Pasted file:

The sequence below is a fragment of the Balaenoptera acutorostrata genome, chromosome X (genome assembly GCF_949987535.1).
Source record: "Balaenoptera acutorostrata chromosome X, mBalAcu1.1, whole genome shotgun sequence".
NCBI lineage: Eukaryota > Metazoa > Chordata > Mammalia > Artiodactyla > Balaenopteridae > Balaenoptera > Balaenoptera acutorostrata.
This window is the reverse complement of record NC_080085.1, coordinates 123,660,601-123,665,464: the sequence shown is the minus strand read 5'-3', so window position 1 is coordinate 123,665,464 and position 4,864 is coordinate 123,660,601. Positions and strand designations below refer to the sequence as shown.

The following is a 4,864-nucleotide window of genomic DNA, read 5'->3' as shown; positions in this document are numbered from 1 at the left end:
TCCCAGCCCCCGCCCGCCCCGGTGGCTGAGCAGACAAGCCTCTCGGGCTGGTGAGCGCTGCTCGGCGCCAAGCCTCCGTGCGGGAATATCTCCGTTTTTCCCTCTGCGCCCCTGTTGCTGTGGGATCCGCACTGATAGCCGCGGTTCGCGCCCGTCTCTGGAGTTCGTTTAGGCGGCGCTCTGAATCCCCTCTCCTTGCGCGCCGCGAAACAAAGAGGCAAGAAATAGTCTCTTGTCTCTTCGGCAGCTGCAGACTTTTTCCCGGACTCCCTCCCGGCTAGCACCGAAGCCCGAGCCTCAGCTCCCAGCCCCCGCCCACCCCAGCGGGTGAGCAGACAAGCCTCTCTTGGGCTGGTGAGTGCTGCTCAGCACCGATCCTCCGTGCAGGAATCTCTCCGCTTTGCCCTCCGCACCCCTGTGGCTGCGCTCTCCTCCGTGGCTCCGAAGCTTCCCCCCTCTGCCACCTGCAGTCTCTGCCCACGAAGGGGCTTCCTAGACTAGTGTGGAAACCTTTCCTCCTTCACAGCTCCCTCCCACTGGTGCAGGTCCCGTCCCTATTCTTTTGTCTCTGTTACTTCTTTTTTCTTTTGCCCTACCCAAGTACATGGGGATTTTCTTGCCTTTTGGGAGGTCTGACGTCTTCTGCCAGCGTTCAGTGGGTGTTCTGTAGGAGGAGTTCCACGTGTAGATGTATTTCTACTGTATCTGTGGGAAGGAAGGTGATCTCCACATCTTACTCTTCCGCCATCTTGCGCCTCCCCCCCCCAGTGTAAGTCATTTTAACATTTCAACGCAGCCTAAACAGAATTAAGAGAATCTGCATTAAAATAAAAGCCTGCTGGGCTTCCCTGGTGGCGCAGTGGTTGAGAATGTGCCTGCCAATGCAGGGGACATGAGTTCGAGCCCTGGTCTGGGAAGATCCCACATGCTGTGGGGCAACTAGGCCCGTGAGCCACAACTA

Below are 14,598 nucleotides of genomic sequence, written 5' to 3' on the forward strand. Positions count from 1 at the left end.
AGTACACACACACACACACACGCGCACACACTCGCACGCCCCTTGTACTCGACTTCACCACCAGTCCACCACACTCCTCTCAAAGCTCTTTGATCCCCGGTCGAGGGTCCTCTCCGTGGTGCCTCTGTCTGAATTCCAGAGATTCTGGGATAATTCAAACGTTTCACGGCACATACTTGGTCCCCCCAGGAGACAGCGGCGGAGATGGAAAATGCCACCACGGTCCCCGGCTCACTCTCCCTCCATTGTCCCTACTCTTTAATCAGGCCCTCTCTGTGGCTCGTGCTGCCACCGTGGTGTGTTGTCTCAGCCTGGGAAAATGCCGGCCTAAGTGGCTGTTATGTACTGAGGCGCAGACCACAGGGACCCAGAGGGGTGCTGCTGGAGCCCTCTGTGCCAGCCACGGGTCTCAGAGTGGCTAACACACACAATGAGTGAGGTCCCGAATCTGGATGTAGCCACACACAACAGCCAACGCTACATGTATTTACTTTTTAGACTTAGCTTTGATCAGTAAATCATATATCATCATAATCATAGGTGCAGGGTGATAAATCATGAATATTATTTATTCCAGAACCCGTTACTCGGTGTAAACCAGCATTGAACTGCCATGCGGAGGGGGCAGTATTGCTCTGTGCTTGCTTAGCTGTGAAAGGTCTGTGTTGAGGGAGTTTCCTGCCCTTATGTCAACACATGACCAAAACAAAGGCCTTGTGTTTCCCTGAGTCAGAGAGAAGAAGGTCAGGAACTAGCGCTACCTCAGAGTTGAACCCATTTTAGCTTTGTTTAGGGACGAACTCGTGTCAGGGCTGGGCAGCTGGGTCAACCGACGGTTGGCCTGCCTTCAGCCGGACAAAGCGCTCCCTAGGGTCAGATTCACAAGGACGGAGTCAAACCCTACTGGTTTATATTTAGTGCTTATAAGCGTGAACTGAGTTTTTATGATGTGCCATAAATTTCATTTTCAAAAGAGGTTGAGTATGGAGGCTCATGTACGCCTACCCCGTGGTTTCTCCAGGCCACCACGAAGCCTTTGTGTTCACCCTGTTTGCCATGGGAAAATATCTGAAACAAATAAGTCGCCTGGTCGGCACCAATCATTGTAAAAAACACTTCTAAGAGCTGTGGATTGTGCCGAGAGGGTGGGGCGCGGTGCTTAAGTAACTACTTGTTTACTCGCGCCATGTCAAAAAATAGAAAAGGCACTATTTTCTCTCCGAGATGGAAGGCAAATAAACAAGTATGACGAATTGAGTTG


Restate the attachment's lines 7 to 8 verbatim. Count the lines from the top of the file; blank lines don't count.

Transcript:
Below are 14,598 nucleotides of genomic sequence, written 5' to 3' on the forward strand. Positions count from 1 at the left end.
AGTACACACACACACACACACGCGCACACACTCGCACGCCCCTTGTACTCGACTTCACCACCAGTCCACCACACTCCTCTCAAAGCTCTTTGATCCCCGGTCGAGGGTCCTCTCCGTGGTGCCTCTGTCTGAATTCCAGAGATTCTGGGATAATTCAAACGTTTCACGGCACATACTTGGTCCCCCCAGGAGACAGCGGCGGAGATGGAAAATGCCACCACGGTCCCCGGCTCACTCTCCCTCCATTGTCCCTACTCTTTAATCAGGCCCTCTCTGTGGCTCGTGCTGCCACCGTGGTGTGTTGTCTCAGCCTGGGAAAATGCCGGCCTAAGTGGCTGTTATGTACTGAGGCGCAGACCACAGGGACCCAGAGGGGTGCTGCTGGAGCCCTCTGTGCCAGCCACGGGTCTCAGAGTGGCTAACACACACAATGAGTGAGGTCCCGAATCTGGATGTAGCCACACACAACAGCCAACGCTACATGTATTTACTTTTTAGACTTAGCTTTGATCAGTAAATCATATATCATCATAATCATAGGTGCAGGGTGATAAATCATGAATATTATTTATTCCAGAACCCGTTACTCGGTGTAAACCAGCATTGAACTGCCATGCGGAGGGGGCAGTATTGCTCTGTGCTTGCTTAGCTGTGAAAGGTCTGTGTTGAGGGAGTTTCCTGCCCTTATGTCAACACATGACCAAAACAAAGGCCTTGTGTTTCCCTGAGTCAGAGAGAAGAAGGTCAGGAACTAGCGCTACCTCAGAGTTGAACCCATTTTAGCTTTGTTTAGGGACGAACTCGTGTCAGGGCTGGGCAGCTGGGTCAACCGACGGTTGGCCTGCCTTCAGCCGGACAAAGCGCTCCCTAGGGTCAGATTCACAAGGACGGAGTCAAACCCTACTGGTTTATATTTAGTGCTTATAAGCGTGAACTGAGTTTTTATGATGTGCCATAAATTTCATTTTCAAAAGAGGTTGAGTATGGAGGCTCATGTACGCCTACCCCGTGGTTTCTCCAGGCCACCACGAAGCCTTTGTGTTCACCCTGTTTGCCATGGGAAAATATCTGAAACAAATAAGTCGCCTGGTCGGCACCAATCATTGTAAAAAACACTTCTAAGAGCTGTGGATTGTGCCGAGAGGGTGGGGCGCGGTGCTTAAGTAACTACTTGTTTACTCGCGCCATGTCAAAAAATAGAAAAGGCACTATTTTCTCTCCGAGATGGAAGGCAAATAAACAAGTATGACGAATTGAGTTG